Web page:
At the link above (click title of post): Is New York in Play? It may not be close enough for McCain to win, but close enough that Obama will have to divert time and financial resources away from battleground states to secure New York. Interesting... (Tuesday Update: It now appears Obama will also have to defend New Jersey.)

Real Clear Politics Electoral Map: RCP has McCain in the lead in the Electoral College...and so does Karl Rove.

ABC News Edited Out Key Parts of Sarah Palin Interview: And what's more, Charles Gibson applied a vastly different standard to his questions than he used for Senator John Edwards in 2004, despite Edwards' sketchy resume. Gibson also lobbed softballs to Senator Barack Obama this past summer.

Bring Your Own Camera: That's the advice to candidates from Glenn Reynolds of Instapundit, who says that policy will prevent networks from repeating the kind of biased editing job they pulled on Governor Palin.

Charlie Gibson's Gaffe: Dr. Krauthammer, who coined the phrase "the Bush Doctrine," explains why Charles Gibson was in error.

McCain Flies His Campaign Past Obama: Michael Barone on how fighter pilot John McCain got inside Obama's "OODA Loop."

Palin Did Not Ban Books In Wasilla As Mayor: What's the old saying, a rumor is out the door before truth gets its shoes on? The bogus stories which have circulated about Governor Palin over the past couple weeks boggle the mind.

How Team Obama Pays Women: When it comes to putting women in positions of authority and paying them equal to or even better than men, it's the Republican McCain who is soundly in the lead.

Saturday, September 13, 2008

Tonight's Movie: Day-Time Wife (1939)

DAY-TIME WIFE is a sparkling '30s marital comedy starring two of the most gorgeous stars to ever grace Hollywood, Tyrone Power and Linda Darnell.

Jane (Darnell) suspects Ken (Power), her husband of two years, is two-timing her with his secretary Kitty (Wendy Barrie). Jane gets a job with an architect, Barney (Warren William), to find out what the life of a secretary is really like and figure out how to win back her husband's affections. Matters come to a head when Ken negotiates a business deal with Barney and realizes Jane hasn't been waiting for him at home each day...

It's a silly premise -- and more than a bit unbelievable, as we never really do understand what could drive Ken to look at anyone other than sweet, gorgeous Jane -- but if you love the stars and '30s comedies, it's terrific, fast-paced fun, clocking in at 72 minutes. The stars are beautiful, the film is amusing, and as an added bonus the set designs are absolutely spectacular. My favorite set was a seaside restaurant with a clear aquarium in the window that made it look as though the fish were swimming on top of the sea beyond the window.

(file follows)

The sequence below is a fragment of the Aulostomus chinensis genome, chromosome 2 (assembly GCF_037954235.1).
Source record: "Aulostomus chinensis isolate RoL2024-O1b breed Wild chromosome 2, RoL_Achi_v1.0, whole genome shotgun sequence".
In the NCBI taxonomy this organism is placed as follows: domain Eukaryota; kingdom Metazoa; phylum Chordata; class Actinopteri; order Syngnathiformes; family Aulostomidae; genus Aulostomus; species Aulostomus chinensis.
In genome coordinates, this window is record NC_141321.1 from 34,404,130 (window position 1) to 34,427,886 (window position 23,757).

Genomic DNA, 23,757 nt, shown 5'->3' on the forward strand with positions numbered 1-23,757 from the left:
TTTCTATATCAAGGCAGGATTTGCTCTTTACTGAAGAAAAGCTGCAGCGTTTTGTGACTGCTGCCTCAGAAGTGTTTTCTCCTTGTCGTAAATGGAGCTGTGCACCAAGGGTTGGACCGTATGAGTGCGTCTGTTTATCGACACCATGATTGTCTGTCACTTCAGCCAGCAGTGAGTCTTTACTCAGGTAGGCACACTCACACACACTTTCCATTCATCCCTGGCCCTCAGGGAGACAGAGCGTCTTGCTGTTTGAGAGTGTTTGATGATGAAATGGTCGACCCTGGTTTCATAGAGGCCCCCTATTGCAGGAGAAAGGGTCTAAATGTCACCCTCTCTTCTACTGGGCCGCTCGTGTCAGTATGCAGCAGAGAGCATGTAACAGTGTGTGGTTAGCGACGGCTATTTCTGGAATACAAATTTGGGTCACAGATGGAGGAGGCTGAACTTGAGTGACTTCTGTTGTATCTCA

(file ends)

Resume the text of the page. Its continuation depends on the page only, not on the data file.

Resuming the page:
This was the first of Power and Darnell's four films together. Darnell, physically mature beyond her years, was only 15 when she filmed DAY-TIME WIFE. According to the outstanding Darnell biography HOLLYWOOD BEAUTY by Ronald L. Davis, the film was completed on Darnell's 16th birthday. Darnell once said, "I would be kissing Tyrone Power and the school teacher would come and tell me it was time for my history lesson. I never before or since have been so embarrassed." Power understandably viewed Darnell as almost a child at this point, despite the fact she was playing his wife; according to another book I recently read, he was very helpful to Darnell and when she blew repeated takes due to being nervous, he would muff lines himself and claim it was his fault so that she wouldn't be blamed by the director and crew.

Power and Darnell would go on to make BRIGHAM YOUNG (1940), THE MARK OF ZORRO (1940), and BLOOD AND SAND (1941). All are available on DVD.

The supporting cast of DAY-TIME WIFE includes Binnie Barnes, Joan Davis, and Leonid Kinsky. The movie was directed by Gregory Ratoff, who was also a writer and actor; he played Max Fabian in 1950's ALL ABOUT EVE.

DAY-TIME WIFE is available on DVD as part of the 10-film Tyrone Power Matinee Idol Collection.